MWC is nearly upon us, so it’s not surprising that we have more mobile-related news than usual. In fact there are a couple of stories that offer not only the usual mobile/product slant but also say something about the companies making the announcements and the market they’re trying to address.
The first announcement was from IBM, with “MobileFirst”, a sweeping push at the mobile-device-in-the-enterprise space that includes everything from application development to device security. It’s obvious that IBM is taking the space I’ve called “point-of-activity intelligence” very seriously, looking not only at the issue of how to empower workers with the what-they-need-and-where kind of insight that boosts productivity, but how to manage the delivery.
Mobility and point-of-activity empowerment is critical to that because you can’t make a worker more productive without altering how they work. And when you do that you collect more information about work processes (big data and “mobile fusion” applications), change how computing relates to its users (the cloud), and change how networks have to support workers and resources (SDN, NFV, mobile/wireline convergence). None of these things are created by point-of-activity empowerment, but all of them are impacted, and on an upward trajectory.
Another less obvious truth is that IBM is staking out a claim in enterprise mobility, a claim it’s creating and supporting from the software/IT side of the house. If PofA empowerment is critical and if it boosts productivity benefits, it drives IT spending. Anywhere more money will be spent is a place where players can gain both profits and market share. Further, in the never-ending battle for account control between network and IT players, it’s the collision zone. Rival Cisco’s recent pushes into mobility at the network level signal they want these productivity dollars too, and IBM is making it clear to Cisco that to get those dollars it will need SOFTWARE. Hey, Cisco, you want to be an IT company? Start thinking IT in mobile PofA empowerment, says IBM. Good advice for Cisco, I think.
Juniper also made a mobile announcement, linked to its MobileNext (which was, for the record, announced before “MobileFirst”) approach. MobileNext has been a bit of a poor stepchild of profit goals as far as Juniper’s relationship with the Street goes, but the fact is that Juniper needs a mobile/metro strategy desperately because that’s where the money is. Since Juniper doesn’t have radio or IMS capability, they’re at a disadvantage in the mobile space, and so they need to get hot in mobile transport, which in the language of LTE means the Evolved Packet Core and the signaling and data components thereof.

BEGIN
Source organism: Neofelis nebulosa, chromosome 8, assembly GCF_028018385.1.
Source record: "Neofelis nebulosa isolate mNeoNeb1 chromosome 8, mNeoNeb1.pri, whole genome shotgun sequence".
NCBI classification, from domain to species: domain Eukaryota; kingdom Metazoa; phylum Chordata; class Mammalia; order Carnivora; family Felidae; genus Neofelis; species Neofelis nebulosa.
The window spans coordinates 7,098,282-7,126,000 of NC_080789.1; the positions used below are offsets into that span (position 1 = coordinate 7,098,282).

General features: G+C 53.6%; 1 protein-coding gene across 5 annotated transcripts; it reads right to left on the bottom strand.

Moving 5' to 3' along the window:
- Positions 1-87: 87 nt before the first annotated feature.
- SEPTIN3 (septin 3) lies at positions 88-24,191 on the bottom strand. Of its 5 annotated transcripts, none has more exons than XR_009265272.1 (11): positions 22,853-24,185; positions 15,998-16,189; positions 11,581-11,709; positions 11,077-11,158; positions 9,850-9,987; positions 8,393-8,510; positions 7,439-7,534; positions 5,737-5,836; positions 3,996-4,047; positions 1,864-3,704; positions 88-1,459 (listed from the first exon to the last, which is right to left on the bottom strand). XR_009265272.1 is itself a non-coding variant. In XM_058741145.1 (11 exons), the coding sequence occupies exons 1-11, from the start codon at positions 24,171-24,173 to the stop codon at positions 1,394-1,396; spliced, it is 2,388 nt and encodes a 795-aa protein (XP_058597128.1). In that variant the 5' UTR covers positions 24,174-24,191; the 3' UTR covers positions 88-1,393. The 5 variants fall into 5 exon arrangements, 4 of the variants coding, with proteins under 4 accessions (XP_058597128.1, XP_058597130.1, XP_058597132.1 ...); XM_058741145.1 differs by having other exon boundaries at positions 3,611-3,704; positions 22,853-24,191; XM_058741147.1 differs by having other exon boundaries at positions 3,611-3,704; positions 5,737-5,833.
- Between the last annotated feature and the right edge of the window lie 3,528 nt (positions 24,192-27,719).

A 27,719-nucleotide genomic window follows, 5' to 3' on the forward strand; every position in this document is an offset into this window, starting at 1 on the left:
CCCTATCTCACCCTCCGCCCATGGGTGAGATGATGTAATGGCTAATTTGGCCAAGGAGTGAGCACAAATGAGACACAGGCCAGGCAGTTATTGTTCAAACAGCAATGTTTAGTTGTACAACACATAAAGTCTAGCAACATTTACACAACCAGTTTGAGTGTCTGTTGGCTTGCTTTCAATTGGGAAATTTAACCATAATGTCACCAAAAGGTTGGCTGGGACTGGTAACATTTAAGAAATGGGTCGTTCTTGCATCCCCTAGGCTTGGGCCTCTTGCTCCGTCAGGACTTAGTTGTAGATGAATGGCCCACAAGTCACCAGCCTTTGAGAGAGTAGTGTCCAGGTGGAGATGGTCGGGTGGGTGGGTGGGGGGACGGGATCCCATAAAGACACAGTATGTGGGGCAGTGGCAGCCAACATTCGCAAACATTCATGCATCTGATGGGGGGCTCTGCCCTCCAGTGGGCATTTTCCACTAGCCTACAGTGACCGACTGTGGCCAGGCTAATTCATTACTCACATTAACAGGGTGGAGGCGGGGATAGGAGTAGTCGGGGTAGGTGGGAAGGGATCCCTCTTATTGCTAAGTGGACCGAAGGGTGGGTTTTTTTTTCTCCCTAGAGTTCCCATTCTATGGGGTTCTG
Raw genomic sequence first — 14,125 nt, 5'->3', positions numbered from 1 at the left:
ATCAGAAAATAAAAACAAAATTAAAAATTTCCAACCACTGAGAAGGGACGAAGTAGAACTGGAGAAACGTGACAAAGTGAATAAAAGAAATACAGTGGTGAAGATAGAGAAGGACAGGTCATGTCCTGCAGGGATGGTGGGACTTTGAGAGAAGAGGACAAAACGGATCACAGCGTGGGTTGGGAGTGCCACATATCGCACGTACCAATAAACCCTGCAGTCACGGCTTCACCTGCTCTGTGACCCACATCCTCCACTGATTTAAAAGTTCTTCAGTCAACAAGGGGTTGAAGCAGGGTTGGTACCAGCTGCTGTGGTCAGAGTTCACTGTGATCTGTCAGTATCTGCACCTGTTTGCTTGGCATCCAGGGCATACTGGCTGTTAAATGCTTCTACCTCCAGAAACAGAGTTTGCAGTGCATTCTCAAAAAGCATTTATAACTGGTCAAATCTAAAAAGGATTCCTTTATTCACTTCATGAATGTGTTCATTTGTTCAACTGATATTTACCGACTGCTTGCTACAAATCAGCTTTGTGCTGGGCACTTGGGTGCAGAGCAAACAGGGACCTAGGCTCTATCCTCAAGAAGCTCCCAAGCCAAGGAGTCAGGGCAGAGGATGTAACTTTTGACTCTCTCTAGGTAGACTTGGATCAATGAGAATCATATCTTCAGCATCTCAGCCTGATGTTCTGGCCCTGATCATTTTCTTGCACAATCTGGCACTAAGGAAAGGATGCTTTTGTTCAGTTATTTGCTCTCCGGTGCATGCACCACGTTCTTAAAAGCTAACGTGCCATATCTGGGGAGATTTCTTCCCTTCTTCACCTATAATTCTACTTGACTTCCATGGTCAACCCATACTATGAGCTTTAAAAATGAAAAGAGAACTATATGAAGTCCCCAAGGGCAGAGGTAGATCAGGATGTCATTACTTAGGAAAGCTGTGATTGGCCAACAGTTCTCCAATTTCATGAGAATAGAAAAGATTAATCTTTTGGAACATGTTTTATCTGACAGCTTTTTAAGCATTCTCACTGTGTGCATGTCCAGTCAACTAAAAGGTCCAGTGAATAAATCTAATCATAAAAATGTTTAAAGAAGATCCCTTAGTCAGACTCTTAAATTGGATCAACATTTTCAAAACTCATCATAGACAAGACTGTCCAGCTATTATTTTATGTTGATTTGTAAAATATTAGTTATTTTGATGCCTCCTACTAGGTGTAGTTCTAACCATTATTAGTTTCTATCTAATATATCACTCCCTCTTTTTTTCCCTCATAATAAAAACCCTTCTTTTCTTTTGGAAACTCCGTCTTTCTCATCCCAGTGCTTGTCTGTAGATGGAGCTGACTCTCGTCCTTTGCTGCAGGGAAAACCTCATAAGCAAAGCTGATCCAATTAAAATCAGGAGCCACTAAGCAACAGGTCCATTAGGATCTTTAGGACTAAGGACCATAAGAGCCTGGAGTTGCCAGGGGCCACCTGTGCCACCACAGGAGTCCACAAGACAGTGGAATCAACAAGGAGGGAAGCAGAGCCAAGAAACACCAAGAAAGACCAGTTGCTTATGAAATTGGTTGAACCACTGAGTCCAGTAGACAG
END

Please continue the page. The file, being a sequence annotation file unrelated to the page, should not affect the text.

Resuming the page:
What Juniper has announced is a virtualized form of the signaling-plane elements of EPC on their JunosV App Engine, with help from Hitachi. The move would make it possible to host these signal functions (MME, SGSN) rather than to employ dedicated appliances to support them, which would make this a credible step toward implementing service provider goals for Network Functions Virtualization (NFV).
Which is where this gets strange—again. Juniper’s SDN, story just amplified and the subject of several of my blogs, cast service chaining via Junos V App Engine as the centerpiece of SDN. It’s clearly an example of NFV, and so is this latest EPC-virtualization step, and yet again Juniper doesn’t mention NVF at all in its release. Every other telecom equipment vendor I’ve talked to has something to say about NFV and their participation in it. I get more search hits on my blog on “NFV” as a term than I do on “SDN”. From an implementation perspective, doing NFV would give you the model to implement the centralized functions of SDN. So how does this NFV-aversion make sense? I have no idea, and even a phone conversation with Juniper’s top software guy didn’t resolve my confusion.
Apart from whether it makes sense to prance accidentally into a football game because you’re wearing pads and carrying a ball to a ballroom dance contest, the lack of a forthright NFV position is both a direct technical problem and a symptom of yet another market risk. You can’t virtualize network functions as a one-off process, you need an architecture to define the component relationships in a cloud-distributed service-layer implementation. This is something that I think the NFV ISG in ETSI needs to make a priority, because otherwise the efforts of vendors like Juniper (whether they are calling those efforts “NFV” or not) show that we’re going to get NFV-like elements offered as products before they can be put into an architectural context. That would weaken the foundation of NFV and compromise its “openness” goal.